The most recent report from CNN last night had 7 people recovered. It seemed pretty accurate to me because they were referring to a new person being found that added to the previous known 6. So for me personally, I am sticking with 7 found so far.
12-31-2014, 08:33 AM #13
more on this [QUOTE=CARIIS;11348937]
The slides are actually the life rafts stored inside each door. They detach and are used as a life raft, which if one really thinks about it is a pretty silly proposition. Evacuate everyone off a plane, have em hang out, thread water in roraring waves while everyone else jumps, then detach from aircraft itself which by this point is starting to sink. Its all cert stuff, and basically useless.
When is the last time in three decades any of us remeber images, of passengers , from a commericial airliner, bopping about in the ocean , after a jetliner goes down in a life raft?
Its a mind play !
The cert mandate for evacuation is that every model aircraft most prove that a fully loaded version of their aircraft must be "able" for everyone to get out within 90 seconds,
Here is what this sharade looks like:
This is the biggest airliner in the free world Airbus A380 cert test
a more detailed look
There was so much money riding on this one , the even skipped fake smoke - in most of the others series certs they had smoke. Money rules all. The rule (90 seconds) has been in place since the Wright Brothers were in utero(!) $$$$$$$
Last edited by CARIIS; 12-31-2014 at 09:33 AM.
12-31-2014, 08:59 AM #14
12-31-2014, 09:22 AM #15
I just hope the "officials" dont try to hide any accurate information;
Because aviation has gotten so safe the last decade, there are not many accidents to make natl headlines. Prior to MAL370 straight news reports especially in the first month after a major air carrier accident were pretty straightforward public/media wise. At this point there was nothing being "hidden".
In commercial stuff the sleaziness came in typically 18-24 months afterward, not in the media spotlight, when NTSB "probable cause" was cemented, and published in the final report.
Then it get gets sleazy. Pilot error very common, (and true in the context of how much we have learned as it relates to human factors in aviation accidents). 20 years ago this one would have probably been an inclement weather probable cause.
But since MA LA 370 and its mysterious ways , now the basic feeling is there is a lot of "lying" form the onset. None of what happened in the first three weeks of MAL , all the overt lying (all behavior has meaning) had never happened before).ANd cause of that they media focus is not not trusting. When there is nothing neararious or deviant going on, there is no agenda, to not find out, and have whats found reported. They are tradegies.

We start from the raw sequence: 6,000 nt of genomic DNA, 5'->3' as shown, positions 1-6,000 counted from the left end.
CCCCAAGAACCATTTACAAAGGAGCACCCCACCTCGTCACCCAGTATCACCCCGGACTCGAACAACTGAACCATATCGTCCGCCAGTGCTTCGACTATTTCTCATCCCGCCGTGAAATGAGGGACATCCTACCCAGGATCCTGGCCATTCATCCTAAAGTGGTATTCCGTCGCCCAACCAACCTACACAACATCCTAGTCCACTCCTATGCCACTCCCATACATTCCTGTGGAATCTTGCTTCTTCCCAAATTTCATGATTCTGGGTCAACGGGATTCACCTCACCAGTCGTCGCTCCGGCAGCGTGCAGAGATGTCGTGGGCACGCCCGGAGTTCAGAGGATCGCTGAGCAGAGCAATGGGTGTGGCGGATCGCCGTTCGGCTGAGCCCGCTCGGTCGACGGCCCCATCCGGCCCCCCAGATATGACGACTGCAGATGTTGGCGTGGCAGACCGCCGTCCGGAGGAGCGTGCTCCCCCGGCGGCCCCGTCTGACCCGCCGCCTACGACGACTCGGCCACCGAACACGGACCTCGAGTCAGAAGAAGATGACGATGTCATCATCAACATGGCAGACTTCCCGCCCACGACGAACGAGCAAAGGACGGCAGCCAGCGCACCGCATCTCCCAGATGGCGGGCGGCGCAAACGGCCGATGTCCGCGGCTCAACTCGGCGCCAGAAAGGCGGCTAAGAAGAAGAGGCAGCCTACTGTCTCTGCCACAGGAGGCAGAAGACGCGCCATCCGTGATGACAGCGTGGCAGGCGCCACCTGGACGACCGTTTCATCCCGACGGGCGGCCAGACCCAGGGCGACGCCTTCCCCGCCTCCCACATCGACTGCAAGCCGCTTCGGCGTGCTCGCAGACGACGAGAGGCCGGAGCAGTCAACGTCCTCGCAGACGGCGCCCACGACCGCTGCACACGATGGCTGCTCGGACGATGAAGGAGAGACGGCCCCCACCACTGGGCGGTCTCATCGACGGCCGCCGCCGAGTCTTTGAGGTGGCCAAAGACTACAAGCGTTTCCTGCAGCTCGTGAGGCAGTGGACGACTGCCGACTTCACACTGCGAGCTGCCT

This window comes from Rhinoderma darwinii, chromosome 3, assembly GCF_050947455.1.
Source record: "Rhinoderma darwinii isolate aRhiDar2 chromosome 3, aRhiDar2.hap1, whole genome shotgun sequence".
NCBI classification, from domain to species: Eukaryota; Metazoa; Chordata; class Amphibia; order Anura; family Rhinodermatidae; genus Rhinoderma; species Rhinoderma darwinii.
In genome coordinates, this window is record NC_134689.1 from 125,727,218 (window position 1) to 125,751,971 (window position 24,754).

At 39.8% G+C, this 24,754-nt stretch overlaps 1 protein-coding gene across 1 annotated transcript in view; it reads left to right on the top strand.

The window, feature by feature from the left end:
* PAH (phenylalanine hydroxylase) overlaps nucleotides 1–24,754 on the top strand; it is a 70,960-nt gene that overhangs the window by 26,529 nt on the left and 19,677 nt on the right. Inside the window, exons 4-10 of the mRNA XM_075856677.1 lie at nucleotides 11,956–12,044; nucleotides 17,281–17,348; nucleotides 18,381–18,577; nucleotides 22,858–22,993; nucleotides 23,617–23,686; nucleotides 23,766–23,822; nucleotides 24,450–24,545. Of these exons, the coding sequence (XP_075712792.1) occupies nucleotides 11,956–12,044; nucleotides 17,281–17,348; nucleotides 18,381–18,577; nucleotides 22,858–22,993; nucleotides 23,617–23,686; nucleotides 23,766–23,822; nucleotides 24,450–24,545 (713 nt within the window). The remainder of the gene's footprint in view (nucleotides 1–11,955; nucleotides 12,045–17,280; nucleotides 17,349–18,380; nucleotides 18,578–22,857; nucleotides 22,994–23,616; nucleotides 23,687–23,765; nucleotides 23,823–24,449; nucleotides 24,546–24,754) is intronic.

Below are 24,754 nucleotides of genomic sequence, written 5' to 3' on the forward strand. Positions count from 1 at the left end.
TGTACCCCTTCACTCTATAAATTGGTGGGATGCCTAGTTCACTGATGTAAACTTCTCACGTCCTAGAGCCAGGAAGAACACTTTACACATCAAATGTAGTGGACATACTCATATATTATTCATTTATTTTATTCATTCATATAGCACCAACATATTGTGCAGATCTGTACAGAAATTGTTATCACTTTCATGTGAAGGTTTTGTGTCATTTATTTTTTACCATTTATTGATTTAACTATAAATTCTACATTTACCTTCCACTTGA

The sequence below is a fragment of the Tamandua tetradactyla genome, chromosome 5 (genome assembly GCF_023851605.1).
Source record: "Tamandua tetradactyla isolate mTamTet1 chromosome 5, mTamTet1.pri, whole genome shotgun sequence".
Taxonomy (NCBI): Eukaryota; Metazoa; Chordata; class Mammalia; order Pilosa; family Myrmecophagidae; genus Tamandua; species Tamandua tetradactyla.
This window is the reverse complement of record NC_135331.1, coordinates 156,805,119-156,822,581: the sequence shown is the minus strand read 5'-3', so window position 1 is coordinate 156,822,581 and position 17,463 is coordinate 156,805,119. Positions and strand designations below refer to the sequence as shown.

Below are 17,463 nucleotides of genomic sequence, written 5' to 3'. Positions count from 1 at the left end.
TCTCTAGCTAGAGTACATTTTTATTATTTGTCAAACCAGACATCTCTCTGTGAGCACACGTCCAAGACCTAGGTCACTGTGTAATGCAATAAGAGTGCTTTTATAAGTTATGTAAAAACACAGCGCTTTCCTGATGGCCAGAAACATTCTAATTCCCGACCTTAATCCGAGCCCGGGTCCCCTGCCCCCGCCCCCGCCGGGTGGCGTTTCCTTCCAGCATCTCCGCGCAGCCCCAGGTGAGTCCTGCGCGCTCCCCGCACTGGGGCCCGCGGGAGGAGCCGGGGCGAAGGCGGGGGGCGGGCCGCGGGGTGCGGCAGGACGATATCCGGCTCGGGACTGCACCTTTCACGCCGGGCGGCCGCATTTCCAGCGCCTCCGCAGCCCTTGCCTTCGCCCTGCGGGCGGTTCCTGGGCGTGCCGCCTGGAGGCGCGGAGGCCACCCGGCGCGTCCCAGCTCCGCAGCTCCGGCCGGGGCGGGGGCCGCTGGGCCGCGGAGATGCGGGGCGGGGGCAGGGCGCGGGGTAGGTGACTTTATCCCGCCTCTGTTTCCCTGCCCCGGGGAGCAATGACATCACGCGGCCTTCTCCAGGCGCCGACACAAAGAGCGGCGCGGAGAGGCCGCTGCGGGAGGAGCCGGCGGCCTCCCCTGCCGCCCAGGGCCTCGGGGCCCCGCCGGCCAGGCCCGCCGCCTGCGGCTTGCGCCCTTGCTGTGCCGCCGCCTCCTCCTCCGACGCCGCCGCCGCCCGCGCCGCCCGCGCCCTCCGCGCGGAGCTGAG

Prior to all the mal370 shannigans the headlines this week would have been like:
Air Asia flight crashes into the ocean
262 feared dead in AIr Asia crash
none of this missing, vanished,"stuff" would ever be in or a part of the story. ANd becasue this is a aviation accident, a plane crash,what has happened for eternity, after some time, wreckage was located- becasue the plane crashed and we now proceed with whats and why
with todays search technolgy, airplanes that have crashed are located. The media is confusing two very importaint things here. IN the past there was not the technology to look for and find downed planes in remote places. None of those planes vanished, they were just unable to be found.That is a very important distiction that gets lost whenver an aviation event has happened since 370.
A this week illisturates, today our technology does affort us the capabiltiy to locate crashed planes in tough areas. Only planes that are reported to crash, that have not, vanish. We certainly have the capablity - heck Google earth to locate any plane crash on land anywhere, and as this week clearly shows we can now do so under water-pretty strgihtforward!
Aviation accident investigation got more sophisticated, it became clear that rarely was there one thing that cause a major commercial accident, but a chain link of events.
IN this context, if any one of the links were removed, and all the other links remained an accident would not have occurred.
easiest way to share this angle is to just do some links in chain!
-they will start with what was the airlines basic unspoken rules about monsoon flying
-they will talk to a lot of crews to ascertain the degree of subtle pressure flight crews felt by management to proceed
- they will look for weather related incidents to see how this pressure works in real life on the line
-they will explore ways Air Asia communicates its weather info and its warnings
-they will explore each indie flight crew propensity to be "driven", take chances, to complete the segment on time
-they will be looking for colleague statements like he was by the book, or one time when i flew with him i def did not think we should have departed – that kind of stuff